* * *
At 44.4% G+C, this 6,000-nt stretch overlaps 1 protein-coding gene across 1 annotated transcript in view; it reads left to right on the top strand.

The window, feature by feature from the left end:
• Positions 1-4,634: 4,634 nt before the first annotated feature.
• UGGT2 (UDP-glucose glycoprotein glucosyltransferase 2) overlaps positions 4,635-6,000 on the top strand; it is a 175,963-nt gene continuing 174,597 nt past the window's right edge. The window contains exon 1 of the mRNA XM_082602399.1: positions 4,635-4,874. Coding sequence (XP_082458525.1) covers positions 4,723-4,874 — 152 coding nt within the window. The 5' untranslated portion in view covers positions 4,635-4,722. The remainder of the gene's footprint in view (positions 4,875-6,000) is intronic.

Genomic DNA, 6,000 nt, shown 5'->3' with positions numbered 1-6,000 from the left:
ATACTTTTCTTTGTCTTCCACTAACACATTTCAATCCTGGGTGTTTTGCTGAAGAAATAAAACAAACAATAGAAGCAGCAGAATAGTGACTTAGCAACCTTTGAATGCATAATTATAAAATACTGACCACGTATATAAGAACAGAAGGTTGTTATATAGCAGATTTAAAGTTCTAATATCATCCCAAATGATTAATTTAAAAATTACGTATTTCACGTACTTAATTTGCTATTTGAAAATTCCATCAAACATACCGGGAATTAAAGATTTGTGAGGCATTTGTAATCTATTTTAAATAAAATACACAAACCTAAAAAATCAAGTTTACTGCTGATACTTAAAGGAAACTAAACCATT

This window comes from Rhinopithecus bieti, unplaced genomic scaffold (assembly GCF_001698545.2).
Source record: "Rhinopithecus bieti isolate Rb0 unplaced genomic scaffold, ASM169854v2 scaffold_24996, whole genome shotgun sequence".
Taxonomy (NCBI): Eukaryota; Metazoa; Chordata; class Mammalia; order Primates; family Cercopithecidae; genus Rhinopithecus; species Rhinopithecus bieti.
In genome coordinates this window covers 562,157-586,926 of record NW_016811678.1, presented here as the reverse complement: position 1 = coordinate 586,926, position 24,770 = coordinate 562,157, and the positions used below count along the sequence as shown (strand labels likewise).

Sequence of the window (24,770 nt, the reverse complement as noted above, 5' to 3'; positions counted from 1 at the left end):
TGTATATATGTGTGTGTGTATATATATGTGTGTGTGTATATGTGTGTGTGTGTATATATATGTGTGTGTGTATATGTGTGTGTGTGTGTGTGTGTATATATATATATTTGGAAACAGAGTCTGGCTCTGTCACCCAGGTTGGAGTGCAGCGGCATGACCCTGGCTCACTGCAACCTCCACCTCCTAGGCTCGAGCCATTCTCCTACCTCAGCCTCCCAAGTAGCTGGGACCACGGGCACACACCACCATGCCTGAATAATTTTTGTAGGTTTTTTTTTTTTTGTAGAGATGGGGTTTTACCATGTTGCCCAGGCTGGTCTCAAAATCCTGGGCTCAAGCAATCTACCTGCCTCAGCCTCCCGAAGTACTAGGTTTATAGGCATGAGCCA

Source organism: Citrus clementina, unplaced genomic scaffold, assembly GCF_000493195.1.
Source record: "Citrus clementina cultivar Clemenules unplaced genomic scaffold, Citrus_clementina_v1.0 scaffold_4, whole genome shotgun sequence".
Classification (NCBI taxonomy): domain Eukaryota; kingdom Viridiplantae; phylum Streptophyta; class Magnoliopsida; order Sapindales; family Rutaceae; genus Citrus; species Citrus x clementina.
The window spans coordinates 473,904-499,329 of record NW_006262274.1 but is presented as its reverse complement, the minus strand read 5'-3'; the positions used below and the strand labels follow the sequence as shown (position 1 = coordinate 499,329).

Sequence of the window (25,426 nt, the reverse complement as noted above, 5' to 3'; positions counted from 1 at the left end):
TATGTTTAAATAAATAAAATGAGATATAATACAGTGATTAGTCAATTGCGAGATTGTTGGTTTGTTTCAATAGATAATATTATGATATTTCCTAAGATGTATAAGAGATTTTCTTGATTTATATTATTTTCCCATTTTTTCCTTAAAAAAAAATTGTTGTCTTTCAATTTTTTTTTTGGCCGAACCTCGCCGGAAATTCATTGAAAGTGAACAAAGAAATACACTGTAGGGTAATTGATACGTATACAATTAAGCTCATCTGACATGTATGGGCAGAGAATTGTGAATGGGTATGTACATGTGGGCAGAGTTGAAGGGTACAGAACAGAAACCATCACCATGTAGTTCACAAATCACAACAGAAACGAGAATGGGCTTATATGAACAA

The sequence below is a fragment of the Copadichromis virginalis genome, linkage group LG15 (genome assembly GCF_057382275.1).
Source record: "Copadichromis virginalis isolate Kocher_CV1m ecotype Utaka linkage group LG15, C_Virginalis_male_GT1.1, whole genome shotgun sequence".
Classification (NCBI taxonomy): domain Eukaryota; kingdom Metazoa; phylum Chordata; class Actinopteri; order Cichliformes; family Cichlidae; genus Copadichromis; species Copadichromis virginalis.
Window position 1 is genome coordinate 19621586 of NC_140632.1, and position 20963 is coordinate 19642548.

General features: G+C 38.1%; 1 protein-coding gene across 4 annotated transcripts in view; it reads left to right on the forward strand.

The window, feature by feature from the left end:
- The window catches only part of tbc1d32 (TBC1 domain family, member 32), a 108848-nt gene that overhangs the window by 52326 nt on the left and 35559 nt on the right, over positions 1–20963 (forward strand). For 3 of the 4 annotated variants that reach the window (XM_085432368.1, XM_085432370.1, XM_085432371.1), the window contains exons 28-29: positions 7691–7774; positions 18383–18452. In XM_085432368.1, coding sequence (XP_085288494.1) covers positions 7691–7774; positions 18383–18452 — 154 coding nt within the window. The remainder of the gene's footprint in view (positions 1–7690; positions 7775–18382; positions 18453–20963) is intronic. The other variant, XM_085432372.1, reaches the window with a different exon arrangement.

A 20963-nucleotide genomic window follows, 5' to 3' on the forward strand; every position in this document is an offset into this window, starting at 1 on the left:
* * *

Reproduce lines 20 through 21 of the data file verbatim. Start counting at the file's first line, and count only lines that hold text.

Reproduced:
Source record: "Copadichromis virginalis isolate Kocher_CV1m ecotype Utaka linkage group LG15, C_Virginalis_male_GT1.1, whole genome shotgun sequence".
Classification (NCBI taxonomy): domain Eukaryota; kingdom Metazoa; phylum Chordata; class Actinopteri; order Cichliformes; family Cichlidae; genus Copadichromis; species Copadichromis virginalis.